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Open Access Research article

Calcium and Vitamin D increase mRNA levels for the growth control hIK1 channel in human epidermal keratinocytes but functional channels are not observed

Vlasios Manaves1, Wuxuan Qin1, Amy L Bauer1, Sandra Rossie2, Masakazu Kobayashi3 and Stanley G Rane14*

Author Affiliations

1 Molecular Human Physiology Group, Fujisawa Research Institute of America, Evanston, IL 60201 USA

2 Department of Biochemistry, Purdue University, West Lafayette, IN 47907 USA

3 Fujisawa Research Institute of America, Evanston, IL 60201 USA

4 Depts. of Medicine, Evanston Northwestern Healthcare, Evanston, IL 60201, and Northwestern University Medical School, Chicago, IL 60611 USA

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BMC Dermatology 2004, 4:7  doi:10.1186/1471-5945-4-7

Published: 16 June 2004

Abstract

Background

Intermediate-conductance, calcium-activated potassium channels (IKs) modulate proliferation and differentiation in mesodermal cells by enhancing calcium influx, and they contribute to the physiology of fluid movement in certain epithelia. Previous reports suggest that IK channels stimulate proliferative growth in a keratinocyte cell line; however, because these channels indirectly promote calcium influx, a critically unique component of the keratinocyte differentiation program, an alternative hypothesis is that they would be anti-proliferative and pro-differentiating. This study addresses these hypotheses.

Methods

Real-time PCR, patch clamp electrophysiology, and proliferation assays were used to determine if human IK1 (hIK1) expression and function are correlated with either proliferation or differentiation in cultured human skin epidermal keratinocytes, and skin biopsies grown in explant culture.

Results

hIK1 mRNA expression in human keratinocytes and skin was increased in response to anti-proliferative/pro-differentiating stimuli (elevated calcium and Vitamin D). Correspondingly, the hIK1 agonist 1-EBIO inhibited keratinocyte proliferation suggesting that the channel could be anti-proliferative and pro-differentiating. However, this proliferative inhibition by 1-EBIO was not reversed by a panel of hIK1 blockers, calling into question the mechanism of 1-EBIO action. Subsequent patch clamp electrophysiological analysis failed to detect hIK1 channel currents in keratinocytes, even those expressing substantial hIK1 mRNA in response to calcium and Vitamin D induced differentiation. Identical electrophysiological recording conditions were then used to observe robust IK1 currents in fibroblasts which express IK1 mRNA levels comparable to those of keratinocytes. Thus, the absence of observable hIK1 currents in keratinocytes was not a function of the electrophysiological techniques.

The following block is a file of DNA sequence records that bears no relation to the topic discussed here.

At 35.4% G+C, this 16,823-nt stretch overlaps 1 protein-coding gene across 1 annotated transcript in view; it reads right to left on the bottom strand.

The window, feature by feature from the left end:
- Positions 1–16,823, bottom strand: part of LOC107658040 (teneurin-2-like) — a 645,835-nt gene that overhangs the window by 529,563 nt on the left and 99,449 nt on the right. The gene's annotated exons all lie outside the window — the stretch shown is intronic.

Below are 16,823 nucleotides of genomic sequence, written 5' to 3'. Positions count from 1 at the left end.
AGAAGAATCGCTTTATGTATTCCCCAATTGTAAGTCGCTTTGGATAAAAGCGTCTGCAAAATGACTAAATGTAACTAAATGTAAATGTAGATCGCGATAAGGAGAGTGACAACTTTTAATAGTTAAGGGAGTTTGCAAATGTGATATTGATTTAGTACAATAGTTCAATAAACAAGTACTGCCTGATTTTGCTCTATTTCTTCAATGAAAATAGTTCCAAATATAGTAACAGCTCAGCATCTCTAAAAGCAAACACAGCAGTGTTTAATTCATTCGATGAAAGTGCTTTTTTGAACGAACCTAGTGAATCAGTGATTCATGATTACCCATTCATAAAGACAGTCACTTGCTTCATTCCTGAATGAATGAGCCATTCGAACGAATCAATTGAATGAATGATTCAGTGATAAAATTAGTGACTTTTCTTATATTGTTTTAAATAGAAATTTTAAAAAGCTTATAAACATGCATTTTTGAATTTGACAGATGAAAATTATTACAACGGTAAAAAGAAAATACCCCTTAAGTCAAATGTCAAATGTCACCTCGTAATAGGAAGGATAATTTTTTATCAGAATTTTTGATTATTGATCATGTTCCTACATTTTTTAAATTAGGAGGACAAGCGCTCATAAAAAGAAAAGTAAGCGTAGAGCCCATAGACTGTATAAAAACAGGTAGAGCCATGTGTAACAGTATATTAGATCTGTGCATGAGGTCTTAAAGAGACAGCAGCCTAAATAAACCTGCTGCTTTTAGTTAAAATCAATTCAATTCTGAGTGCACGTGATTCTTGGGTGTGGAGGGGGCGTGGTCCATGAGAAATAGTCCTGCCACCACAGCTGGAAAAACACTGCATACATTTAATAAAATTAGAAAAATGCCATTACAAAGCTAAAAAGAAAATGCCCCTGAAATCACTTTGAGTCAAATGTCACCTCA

Conclusion

Human keratinocyte differentiation is stimulated by calcium mobilization and influx, and differentiation stimuli coordinately upregulate mRNA levels of the calcium-activated hIK1 channel. This upregulation is paradoxical in that functional hIK1 channels are not observed in cultured keratinocytes. It appears, therefore, that hIK1 does not contribute to the functional electrophysiology of primary human keratinocytes, nor intact human skin. Further, the results indicate caution is required when interpreting experiments utilizing pharmacological hIK1 modulators in human keratinocytes.